Bridging the gap in complementary and alternative medicine research: Manualization as a means of promoting standardization and flexibility of treatment in clinical trials of acupuncture

Rosa N. Schnyer, John JB Allen

Research output: Contribution to journalArticle

70 Scopus citations


Introduction: An important methodological challenge encountered in acupuncture clinical research involves the design of treatment protocols that help ensure standardization and replicability while allowing for the necessary flexibility to tailor treatments to each individual. Manualization of protocols used in clinical trials of acupuncture and other traditionally-based complementary and alternative medicine (CAM) systems facilitates the systematic delivery of replicable and standardized, yet individually-tailored treatments. Objectives: To facilitate high-quality CAM acupuncture research by outlining a method for the systematic design and implementation of protocols used in CAM clinical trials based on the concept of treatment manualization. Methods: A series of treatment manuals was developed to systematically articulate the Chinese medical theoretical and clinical framework for a given Western-defined illness, to increase the quality and consistency of treatment, and to standardize the technical aspects of the protocol. In all, three manuals were developed for National Institutes of Health (NIH)-funded clinical trials of acupuncture for depression, spasticity in cerebral palsy, and repetitive stress injury. In Part I, the rationale underlying these manuals and the challenges encountered in creating them are discussed, and qualitative assessments of their utility are provided. In Part II, a methodology to develop treatment manuals for use in clinical trials is detailed, and examples are given. Conclusions: A treatment manual provides a precise way to train and supervise practitioners, enable evaluation of conformity and competence, facilitate the training process, and increase the ability to identify the active therapeutic ingredients in clinical trials of acupuncture.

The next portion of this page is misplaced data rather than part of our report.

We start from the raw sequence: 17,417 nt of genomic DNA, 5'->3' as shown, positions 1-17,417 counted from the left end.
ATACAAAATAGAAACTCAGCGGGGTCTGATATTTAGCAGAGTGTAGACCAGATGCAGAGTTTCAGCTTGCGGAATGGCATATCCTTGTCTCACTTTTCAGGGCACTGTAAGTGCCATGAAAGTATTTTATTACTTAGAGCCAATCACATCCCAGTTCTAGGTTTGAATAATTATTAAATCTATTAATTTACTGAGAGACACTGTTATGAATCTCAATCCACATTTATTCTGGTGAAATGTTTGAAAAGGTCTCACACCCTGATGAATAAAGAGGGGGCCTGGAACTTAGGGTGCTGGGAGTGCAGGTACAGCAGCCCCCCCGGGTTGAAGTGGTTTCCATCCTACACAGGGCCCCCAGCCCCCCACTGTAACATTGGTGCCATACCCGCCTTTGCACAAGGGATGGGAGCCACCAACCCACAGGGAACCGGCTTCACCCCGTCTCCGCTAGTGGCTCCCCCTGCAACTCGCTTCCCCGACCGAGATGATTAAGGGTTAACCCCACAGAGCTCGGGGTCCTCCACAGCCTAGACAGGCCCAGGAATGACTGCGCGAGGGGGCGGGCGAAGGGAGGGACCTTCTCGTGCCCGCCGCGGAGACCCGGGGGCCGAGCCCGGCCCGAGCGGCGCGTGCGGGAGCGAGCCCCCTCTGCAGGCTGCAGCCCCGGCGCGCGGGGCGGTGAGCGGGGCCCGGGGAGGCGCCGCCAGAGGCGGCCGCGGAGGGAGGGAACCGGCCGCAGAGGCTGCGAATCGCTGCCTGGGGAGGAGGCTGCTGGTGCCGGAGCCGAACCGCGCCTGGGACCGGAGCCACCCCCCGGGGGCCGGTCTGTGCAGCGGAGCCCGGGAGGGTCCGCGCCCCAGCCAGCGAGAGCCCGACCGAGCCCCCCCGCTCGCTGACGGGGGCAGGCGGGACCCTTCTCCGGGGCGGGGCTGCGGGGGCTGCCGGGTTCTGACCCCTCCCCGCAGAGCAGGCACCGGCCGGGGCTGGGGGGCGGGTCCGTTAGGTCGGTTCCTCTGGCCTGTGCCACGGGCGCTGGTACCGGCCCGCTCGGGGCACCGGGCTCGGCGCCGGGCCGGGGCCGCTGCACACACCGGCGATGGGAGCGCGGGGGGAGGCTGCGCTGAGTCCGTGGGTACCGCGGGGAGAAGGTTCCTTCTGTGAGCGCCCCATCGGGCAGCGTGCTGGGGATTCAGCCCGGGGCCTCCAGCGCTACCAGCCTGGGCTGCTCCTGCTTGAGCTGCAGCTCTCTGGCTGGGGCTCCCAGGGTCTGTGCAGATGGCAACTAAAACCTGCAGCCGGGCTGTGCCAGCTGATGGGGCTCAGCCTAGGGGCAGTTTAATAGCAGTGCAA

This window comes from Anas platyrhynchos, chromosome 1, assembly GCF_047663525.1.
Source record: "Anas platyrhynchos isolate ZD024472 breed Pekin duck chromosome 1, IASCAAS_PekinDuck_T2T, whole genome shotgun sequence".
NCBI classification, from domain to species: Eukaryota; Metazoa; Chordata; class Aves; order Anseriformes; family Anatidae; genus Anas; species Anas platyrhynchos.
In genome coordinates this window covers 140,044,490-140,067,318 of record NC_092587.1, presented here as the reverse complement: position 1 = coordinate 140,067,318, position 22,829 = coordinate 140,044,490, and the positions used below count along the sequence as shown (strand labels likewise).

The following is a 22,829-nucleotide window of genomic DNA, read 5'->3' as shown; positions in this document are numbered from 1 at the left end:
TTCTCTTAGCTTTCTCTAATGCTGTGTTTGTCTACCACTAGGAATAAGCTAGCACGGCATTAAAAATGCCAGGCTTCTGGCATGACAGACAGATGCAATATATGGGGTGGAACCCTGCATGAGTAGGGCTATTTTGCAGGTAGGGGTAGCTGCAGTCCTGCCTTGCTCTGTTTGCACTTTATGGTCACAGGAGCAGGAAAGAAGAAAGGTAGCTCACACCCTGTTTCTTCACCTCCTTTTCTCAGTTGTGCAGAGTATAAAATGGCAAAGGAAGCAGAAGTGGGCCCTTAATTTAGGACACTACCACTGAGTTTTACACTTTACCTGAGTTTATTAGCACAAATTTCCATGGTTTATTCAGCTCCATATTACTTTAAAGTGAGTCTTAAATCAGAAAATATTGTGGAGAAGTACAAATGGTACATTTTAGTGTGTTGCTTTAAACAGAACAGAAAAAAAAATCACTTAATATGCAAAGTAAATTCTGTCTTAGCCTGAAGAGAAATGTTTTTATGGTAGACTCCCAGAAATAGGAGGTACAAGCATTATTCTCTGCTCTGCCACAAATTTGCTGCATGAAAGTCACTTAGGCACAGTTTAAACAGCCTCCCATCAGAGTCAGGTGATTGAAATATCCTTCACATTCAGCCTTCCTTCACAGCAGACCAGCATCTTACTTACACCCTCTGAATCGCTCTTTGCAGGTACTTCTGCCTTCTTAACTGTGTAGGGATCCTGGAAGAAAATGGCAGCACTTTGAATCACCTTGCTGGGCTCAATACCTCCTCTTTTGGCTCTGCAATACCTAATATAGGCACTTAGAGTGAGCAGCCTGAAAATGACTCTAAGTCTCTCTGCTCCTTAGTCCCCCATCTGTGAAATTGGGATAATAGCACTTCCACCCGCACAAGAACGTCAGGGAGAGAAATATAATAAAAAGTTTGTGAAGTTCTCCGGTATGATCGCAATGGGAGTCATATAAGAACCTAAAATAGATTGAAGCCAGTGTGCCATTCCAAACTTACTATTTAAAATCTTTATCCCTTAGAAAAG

Original languageEnglish (US)
Pages (from-to)623-634
Number of pages12
JournalJournal of Alternative and Complementary Medicine
Issue number5
Publication statusPublished - Oct 2002


ASJC Scopus subject areas

  • Medicine(all)
  • Complementary and alternative medicine
  • Nursing(all)

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